Feeds:
Posts
Comments

Posts Tagged ‘getting a job in a bad economy’

It’s true that most of the general requirement courses you are forced to take in college are such a load of you-know-what. Intro level literature, cultural anthropology, a bogus computer class—whatever they were, the majority of them wasted your time.

At Hunter, you are required to take two of your lame-ass intro classes at a “focused” level, i.e. 200 and up. I had already taken Sociology 101 and was looking for a course that would satisfy one of the other ridiculous requirements at the same time. I ended up taking Soc 307: Sociology of Migration. Needless to say, I was not exactly psyched about my selection. The class is (still) taught by Nancy Foner, a professor who is beyond über-informed about the topic of groups migrating to New York City. Long story short, the class turned out to be kick-ass and I actually learned about groups you never do in elementary/high school (read: not the first wave of immigration).

nail salonNot only was Soc 307 informative and interesting enough to keep me awake at 9:00 a.m., it is coming in handy during my job search. When the Koreans first came to New York, like many other groups before and after them, they struggled to find work and didn’t exactly find the land of dreams they had heard of. Instead of returning home or giving up, Koreans made work and a job market for themselves and their families—nail salons. It was a great idea, preying on exactly what ads discovered years ago: consumer insecurity. (A more recent example of this would be teeth whitening products.) Women (and later on, some men) would now think that in order to feel better about their appearance or look acceptable in the workplace and at the beach, their nails and toenails had to be in tip-top shape. And so the nail salon was born and the Koreans had plenty of jobs to fill.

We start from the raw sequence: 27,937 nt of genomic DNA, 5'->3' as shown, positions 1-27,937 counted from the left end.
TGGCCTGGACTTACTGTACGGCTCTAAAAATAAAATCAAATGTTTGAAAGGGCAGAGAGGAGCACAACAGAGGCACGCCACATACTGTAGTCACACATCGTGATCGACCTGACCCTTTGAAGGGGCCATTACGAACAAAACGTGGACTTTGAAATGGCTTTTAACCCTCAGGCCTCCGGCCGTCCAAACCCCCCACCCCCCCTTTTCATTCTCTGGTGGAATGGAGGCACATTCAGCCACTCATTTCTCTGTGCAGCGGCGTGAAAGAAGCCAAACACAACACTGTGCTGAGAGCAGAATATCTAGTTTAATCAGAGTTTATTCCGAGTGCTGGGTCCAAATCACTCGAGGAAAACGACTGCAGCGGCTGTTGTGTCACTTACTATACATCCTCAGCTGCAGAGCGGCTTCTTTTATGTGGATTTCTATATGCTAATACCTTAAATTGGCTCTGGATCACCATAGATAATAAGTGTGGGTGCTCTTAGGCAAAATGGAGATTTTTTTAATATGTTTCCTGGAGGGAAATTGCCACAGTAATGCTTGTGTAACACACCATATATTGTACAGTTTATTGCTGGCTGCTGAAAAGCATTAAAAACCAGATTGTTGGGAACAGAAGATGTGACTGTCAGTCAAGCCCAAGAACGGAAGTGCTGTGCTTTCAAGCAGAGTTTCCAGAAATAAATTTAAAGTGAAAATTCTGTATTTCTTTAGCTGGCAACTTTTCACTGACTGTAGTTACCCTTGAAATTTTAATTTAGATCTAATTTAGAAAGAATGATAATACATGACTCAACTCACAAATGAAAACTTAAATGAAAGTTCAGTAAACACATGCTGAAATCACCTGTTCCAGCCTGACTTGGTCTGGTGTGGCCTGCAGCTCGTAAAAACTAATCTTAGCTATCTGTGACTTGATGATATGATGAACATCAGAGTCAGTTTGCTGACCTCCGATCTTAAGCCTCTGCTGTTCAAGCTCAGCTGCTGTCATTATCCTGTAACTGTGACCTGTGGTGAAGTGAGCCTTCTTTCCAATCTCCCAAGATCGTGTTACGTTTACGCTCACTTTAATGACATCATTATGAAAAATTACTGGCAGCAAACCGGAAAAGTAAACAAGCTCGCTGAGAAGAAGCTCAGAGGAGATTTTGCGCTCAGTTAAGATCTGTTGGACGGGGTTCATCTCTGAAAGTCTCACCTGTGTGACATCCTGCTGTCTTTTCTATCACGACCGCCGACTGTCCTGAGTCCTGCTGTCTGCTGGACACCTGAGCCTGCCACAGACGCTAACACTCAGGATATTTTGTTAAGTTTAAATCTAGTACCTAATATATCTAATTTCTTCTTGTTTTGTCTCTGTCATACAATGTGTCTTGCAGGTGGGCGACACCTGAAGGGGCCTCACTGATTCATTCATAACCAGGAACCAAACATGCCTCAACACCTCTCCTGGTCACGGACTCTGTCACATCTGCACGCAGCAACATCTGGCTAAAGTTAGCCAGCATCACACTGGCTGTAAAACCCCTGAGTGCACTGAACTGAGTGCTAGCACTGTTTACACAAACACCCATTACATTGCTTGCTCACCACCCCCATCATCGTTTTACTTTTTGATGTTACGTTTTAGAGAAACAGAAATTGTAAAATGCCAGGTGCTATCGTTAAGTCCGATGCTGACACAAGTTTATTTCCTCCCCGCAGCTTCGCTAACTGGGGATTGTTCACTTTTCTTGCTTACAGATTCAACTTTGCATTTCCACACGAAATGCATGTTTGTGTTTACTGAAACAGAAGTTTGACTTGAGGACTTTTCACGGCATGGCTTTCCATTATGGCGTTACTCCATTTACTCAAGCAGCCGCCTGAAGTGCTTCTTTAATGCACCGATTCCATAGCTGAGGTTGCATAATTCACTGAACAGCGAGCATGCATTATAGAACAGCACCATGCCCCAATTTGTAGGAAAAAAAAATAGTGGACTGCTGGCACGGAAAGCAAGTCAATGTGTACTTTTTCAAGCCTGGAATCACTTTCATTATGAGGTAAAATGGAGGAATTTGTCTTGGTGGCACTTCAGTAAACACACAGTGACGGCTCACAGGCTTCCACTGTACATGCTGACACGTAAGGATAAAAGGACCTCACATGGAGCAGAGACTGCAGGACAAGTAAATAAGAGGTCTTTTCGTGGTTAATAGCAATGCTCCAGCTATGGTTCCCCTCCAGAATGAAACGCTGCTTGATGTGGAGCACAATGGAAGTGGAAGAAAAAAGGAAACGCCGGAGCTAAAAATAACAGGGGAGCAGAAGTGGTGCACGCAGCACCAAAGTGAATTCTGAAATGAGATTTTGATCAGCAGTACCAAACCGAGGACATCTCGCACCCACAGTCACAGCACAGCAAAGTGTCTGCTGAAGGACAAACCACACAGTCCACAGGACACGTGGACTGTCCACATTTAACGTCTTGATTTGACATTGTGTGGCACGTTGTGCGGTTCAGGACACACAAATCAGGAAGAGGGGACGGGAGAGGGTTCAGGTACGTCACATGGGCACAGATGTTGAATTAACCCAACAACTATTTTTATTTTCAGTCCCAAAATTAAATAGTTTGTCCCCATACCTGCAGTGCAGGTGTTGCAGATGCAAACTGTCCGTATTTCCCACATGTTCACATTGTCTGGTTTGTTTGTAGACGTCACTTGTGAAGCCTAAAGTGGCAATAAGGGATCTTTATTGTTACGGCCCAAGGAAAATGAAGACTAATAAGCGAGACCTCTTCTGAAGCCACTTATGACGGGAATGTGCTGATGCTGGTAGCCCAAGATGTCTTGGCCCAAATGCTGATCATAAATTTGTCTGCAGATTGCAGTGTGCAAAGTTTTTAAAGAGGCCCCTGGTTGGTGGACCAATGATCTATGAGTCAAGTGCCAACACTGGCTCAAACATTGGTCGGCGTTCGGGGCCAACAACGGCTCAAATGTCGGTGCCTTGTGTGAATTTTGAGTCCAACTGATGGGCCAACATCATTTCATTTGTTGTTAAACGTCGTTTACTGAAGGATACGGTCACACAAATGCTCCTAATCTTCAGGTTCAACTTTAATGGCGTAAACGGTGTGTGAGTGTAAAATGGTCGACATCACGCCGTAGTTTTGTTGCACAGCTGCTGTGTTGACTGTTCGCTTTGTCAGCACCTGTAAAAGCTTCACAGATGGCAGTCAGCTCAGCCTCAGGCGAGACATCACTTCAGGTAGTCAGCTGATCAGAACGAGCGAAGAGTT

In this climate, many of us are struggling to find work. Let history teach us a little career lesson: If you can’t find work, make your own. Find a market not being covered and cover it. Take advantage of freelance work since staffers are getting cut everyday. Make your own brand and sell yourself as the only person for the job. It’s not easy and it takes some hard work, but it can be done. If full-time, benefit-filled jobs aren’t coming your way, be smart and seek out/explore other options while others just give up and fall behind the eight ball.

Till tomorrow,
C

P.S. I really do need a manicure…

Advertisements

Read Full Post »